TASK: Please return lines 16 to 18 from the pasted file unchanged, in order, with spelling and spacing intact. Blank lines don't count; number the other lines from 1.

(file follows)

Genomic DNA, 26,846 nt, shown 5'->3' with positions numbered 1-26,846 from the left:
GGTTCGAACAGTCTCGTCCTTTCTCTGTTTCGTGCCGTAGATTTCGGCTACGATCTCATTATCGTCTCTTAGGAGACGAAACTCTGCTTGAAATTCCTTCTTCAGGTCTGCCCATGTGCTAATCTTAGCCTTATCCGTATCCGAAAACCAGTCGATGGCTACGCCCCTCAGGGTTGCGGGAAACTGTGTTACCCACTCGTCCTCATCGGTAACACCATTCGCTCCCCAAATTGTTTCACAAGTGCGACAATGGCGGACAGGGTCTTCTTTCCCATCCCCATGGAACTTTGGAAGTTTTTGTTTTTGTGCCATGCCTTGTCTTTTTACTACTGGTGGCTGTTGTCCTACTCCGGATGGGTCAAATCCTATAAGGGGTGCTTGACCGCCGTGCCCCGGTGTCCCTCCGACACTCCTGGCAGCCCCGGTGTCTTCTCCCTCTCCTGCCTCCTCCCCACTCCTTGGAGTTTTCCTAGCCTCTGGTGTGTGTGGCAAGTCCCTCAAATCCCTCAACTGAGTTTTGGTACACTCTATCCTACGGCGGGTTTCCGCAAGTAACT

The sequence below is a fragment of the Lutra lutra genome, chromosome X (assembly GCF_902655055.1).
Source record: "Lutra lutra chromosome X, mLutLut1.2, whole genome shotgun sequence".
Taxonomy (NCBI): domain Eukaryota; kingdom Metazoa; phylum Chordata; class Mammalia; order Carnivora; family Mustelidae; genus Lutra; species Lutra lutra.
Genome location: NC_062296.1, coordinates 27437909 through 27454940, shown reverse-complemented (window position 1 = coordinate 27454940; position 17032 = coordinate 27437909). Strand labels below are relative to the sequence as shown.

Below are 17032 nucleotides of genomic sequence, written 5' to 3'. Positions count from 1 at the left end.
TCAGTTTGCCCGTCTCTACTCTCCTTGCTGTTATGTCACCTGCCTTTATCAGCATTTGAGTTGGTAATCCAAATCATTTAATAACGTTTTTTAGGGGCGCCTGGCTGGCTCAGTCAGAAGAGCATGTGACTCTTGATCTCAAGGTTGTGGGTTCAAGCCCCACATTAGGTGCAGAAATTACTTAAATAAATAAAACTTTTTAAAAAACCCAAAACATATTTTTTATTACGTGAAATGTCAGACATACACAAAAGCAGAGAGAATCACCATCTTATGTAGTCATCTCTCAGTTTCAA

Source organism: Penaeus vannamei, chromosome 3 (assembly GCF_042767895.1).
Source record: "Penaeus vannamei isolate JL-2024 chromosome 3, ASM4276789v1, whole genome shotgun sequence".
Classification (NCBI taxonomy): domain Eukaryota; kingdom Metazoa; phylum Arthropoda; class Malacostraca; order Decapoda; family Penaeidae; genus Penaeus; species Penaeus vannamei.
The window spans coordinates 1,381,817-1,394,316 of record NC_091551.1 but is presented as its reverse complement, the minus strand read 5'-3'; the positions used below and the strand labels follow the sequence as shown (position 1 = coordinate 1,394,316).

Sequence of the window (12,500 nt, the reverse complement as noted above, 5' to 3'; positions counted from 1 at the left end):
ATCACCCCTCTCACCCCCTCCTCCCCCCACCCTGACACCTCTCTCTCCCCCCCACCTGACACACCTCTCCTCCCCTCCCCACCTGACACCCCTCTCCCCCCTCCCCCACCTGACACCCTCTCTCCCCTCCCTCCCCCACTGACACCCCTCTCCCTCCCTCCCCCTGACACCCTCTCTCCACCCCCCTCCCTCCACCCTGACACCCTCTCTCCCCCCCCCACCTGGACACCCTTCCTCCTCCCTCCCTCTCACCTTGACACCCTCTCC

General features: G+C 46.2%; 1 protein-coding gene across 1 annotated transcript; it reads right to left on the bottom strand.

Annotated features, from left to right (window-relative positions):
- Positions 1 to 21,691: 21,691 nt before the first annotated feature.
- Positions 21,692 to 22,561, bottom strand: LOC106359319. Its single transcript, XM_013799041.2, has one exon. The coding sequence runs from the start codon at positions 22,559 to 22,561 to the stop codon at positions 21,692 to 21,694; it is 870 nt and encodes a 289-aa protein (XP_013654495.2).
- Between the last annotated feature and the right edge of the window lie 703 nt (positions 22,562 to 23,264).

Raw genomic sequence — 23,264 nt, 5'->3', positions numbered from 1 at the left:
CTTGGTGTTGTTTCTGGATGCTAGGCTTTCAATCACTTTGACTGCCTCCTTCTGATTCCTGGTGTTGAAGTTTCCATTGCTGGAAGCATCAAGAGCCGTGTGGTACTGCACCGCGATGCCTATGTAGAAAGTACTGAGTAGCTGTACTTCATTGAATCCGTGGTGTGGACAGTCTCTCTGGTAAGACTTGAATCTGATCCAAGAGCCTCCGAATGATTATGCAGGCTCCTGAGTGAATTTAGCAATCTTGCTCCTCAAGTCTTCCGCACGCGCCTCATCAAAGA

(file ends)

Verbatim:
Annotated features, from left to right (window-relative positions):
- Positions 1 to 21,691: 21,691 nt before the first annotated feature.
- Positions 21,692 to 22,561, bottom strand: LOC106359319. Its single transcript, XM_013799041.2, has one exon. The coding sequence runs from the start codon at positions 22,559 to 22,561 to the stop codon at positions 21,692 to 21,694; it is 870 nt and encodes a 289-aa protein (XP_013654495.2).